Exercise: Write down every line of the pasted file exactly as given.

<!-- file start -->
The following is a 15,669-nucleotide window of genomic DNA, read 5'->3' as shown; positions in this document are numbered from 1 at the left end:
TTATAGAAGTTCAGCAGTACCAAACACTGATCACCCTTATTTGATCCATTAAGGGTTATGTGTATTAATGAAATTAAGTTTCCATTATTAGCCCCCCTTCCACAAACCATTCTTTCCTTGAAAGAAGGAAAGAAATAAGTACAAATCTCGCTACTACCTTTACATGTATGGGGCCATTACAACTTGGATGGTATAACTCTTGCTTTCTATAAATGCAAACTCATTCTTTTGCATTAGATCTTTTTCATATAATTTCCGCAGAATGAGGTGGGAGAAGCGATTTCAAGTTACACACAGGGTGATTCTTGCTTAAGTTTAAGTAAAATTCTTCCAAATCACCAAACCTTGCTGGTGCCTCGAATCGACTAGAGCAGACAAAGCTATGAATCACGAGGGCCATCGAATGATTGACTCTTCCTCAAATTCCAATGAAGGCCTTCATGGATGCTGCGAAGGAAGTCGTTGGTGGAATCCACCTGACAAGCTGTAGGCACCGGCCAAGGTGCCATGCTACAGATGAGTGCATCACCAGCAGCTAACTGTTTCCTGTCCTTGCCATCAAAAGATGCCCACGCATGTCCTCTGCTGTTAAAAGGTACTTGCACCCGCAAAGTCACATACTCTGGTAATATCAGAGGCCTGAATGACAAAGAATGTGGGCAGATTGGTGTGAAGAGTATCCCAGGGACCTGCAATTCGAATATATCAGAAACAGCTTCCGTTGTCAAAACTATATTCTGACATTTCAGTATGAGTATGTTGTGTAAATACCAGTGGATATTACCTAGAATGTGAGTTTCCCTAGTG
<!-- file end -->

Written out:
The following is a 15,669-nucleotide window of genomic DNA, read 5'->3' as shown; positions in this document are numbered from 1 at the left end:
TTATAGAAGTTCAGCAGTACCAAACACTGATCACCCTTATTTGATCCATTAAGGGTTATGTGTATTAATGAAATTAAGTTTCCATTATTAGCCCCCCTTCCACAAACCATTCTTTCCTTGAAAGAAGGAAAGAAATAAGTACAAATCTCGCTACTACCTTTACATGTATGGGGCCATTACAACTTGGATGGTATAACTCTTGCTTTCTATAAATGCAAACTCATTCTTTTGCATTAGATCTTTTTCATATAATTTCCGCAGAATGAGGTGGGAGAAGCGATTTCAAGTTACACACAGGGTGATTCTTGCTTAAGTTTAAGTAAAATTCTTCCAAATCACCAAACCTTGCTGGTGCCTCGAATCGACTAGAGCAGACAAAGCTATGAATCACGAGGGCCATCGAATGATTGACTCTTCCTCAAATTCCAATGAAGGCCTTCATGGATGCTGCGAAGGAAGTCGTTGGTGGAATCCACCTGACAAGCTGTAGGCACCGGCCAAGGTGCCATGCTACAGATGAGTGCATCACCAGCAGCTAACTGTTTCCTGTCCTTGCCATCAAAAGATGCCCACGCATGTCCTCTGCTGTTAAAAGGTACTTGCACCCGCAAAGTCACATACTCTGGTAATATCAGAGGCCTGAATGACAAAGAATGTGGGCAGATTGGTGTGAAGAGTATCCCAGGGACCTGCAATTCGAATATATCAGAAACAGCTTCCGTTGTCAAAACTATATTCTGACATTTCAGTATGAGTATGTTGTGTAAATACCAGTGGATATTACCTAGAATGTGAGTTTCCCTAGTG